Changes to Federal Rules of Civil Procedure Effective December 1, 2015

Numerous amendments to the Federal Rules of Civil Procedure will come into effect on December 1, 2015. The amendments are to Rules 1, 4, 16, 26, 30, 31, 33, 34, 37, 55 and 84. These amendments will have a variety of effects on the preparation of cases and the handling of potential claims. The following is a summary of the more significant changes.

Rule 4: The new rule reduces the time for service of process after the filing of a complaint from 120 days to 90 days. It also appends a new waiver of service form to the rule.

Rule 16: The changes to Rule 16 relate to scheduling and discovery orders, and include:

  • A judge may only issue a scheduling order after receiving the Rule 26(f) report of the parties or after consulting with the parties at a scheduling conference, but not after conferring with the parties by mail or telephone only.
  • Scheduling orders must be issued within 90 (formerly 120) days after service on any defendant, or after 60 (was 90) days after the appearance of any defendant.
  • In addition to the disclosure and discovery of electronic evidence, a scheduling order may now provide
    for the preservation of electronic evidence.
  • Before moving for an order relating to discovery, the moving party must first request a conference with the court.

Rule 26: The amendments include major changes to this rule, including:

  • Significantly, the Rule 26(b) scope of discovery has been redefined:
    • Discovery must now be relevant to any parties’ claim or defense, as opposed to being reasonably calculated to lead to the discovery of admissible evidence.
    • A proportionality requirement has been added, saying that discovery may now only be obtained if it is nonprivileged, relevant, “and proportional to the needs of the case.”
  • Rule 34 requests may now be delivered to another party after 21 days from service of that party, and are considered served at the time of first Rule 26(f) conference (the responding party has 30 days from the conference in which to serve responses).
  • A discovery plan must now include the parties’ views about preservation of electronically stored information.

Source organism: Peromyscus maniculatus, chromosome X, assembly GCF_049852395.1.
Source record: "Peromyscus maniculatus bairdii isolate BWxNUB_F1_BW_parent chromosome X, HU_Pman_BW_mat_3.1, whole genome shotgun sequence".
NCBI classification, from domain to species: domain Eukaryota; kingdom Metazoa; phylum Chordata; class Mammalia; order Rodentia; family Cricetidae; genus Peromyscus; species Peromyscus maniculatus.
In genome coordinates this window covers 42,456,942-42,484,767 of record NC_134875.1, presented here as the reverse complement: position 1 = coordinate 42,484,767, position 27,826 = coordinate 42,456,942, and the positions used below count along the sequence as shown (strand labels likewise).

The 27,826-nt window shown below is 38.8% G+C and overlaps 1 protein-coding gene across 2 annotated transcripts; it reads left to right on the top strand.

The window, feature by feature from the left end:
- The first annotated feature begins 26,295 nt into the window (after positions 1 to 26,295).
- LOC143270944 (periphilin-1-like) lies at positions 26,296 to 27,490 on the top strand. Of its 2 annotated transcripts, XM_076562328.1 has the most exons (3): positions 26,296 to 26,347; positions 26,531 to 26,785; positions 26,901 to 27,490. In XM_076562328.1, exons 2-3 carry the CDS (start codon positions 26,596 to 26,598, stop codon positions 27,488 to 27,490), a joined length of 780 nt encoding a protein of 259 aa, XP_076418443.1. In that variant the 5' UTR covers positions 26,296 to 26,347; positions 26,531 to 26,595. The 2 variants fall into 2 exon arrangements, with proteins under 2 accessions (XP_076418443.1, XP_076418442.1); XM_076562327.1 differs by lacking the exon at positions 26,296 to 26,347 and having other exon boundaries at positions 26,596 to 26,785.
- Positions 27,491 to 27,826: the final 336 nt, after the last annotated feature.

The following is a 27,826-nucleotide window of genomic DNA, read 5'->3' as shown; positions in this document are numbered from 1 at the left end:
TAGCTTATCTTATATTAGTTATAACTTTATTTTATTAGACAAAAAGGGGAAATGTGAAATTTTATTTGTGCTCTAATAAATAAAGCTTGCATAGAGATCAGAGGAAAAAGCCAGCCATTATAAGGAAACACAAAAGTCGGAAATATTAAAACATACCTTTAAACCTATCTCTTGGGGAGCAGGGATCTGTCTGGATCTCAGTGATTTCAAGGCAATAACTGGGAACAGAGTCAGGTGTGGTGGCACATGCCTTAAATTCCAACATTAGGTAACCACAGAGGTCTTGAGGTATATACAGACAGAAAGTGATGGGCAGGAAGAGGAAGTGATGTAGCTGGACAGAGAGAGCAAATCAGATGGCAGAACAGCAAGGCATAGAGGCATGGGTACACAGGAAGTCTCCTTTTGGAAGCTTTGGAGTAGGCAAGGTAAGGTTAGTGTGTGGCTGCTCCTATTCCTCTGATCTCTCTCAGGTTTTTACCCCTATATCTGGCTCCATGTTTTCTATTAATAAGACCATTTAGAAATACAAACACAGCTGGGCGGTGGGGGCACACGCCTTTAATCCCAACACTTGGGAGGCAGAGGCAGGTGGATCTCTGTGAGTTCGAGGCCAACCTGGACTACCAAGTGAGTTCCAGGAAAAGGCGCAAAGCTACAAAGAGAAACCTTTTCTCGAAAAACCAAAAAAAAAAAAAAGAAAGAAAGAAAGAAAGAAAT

Rule 34: The amendment requires that a party may produce copies of documents or electronically stored information in lieu of permitting an inspection. It also requires that any objection to a request must state whether, on the basis of its objection, the party is withholding any materials that are responsive to the request.

Rule 37: The amendments include a significant addition to this rule regarding the failure to preserve electronically
stored information. Now, where electronically stored information that should have been preserved is lost and cannot be recovered, the court may do one of two things:

  • Upon a finding of prejudice to another party, order measures to cure that prejudice, or
  • Upon a finding that the spoliating party acted with the intent to deprive another party of the information, presume the information was unfavorable to the spoliating party; instruct the jury that it may or must make the same presumption; or dismiss the action or enter a default judgment.

What effect the amendments to Rule 26 will have on the discovery process remains to be seen. Certainly the requirement that discovery must now be relevant to any party’s claim or defense, as opposed to merely being reasonably calculated to lead to the discovery of admissible evidence, appears to be an attempt to limit fishing expeditions by requiring a more narrow focus. Whether this attempt is realized in practice, however, will only be determined after the courts have offered their interpretations on what, if any, practical distinction there is between the old language and the new.

The re-definition of the scope of discovery under Rule 26(b)(1) will likely have a limited impact on the discovery process. This language was already present, preamendment, in Rule 26(b)(2)(C)(iii), which permitted the court to order limits on discovery based on the factors now set out in Rule 26(b)(1). At the least, however, moving this language to a more prominent position in the rule should aid defense counsel in arguing to limit overly broad and expensive discovery requests from the plaintiff.

The amendments have a clear focus on the preservation and discovery of electronic information. The duty to  reserve this evidence arises as soon as litigation is reasonably anticipated, and Rule 37 vests courts with a large degree of discretion in how to cure the loss of information that has been accidentally or intentionally spoliated. Because of this, it is extremely important for every organization to have measures in place to quickly and accurately identify those events that could lead to litigation, and to preserve all electronic information related to those events.

Please contact one of the members of the Coverage & Casualty Group to discuss these changes further.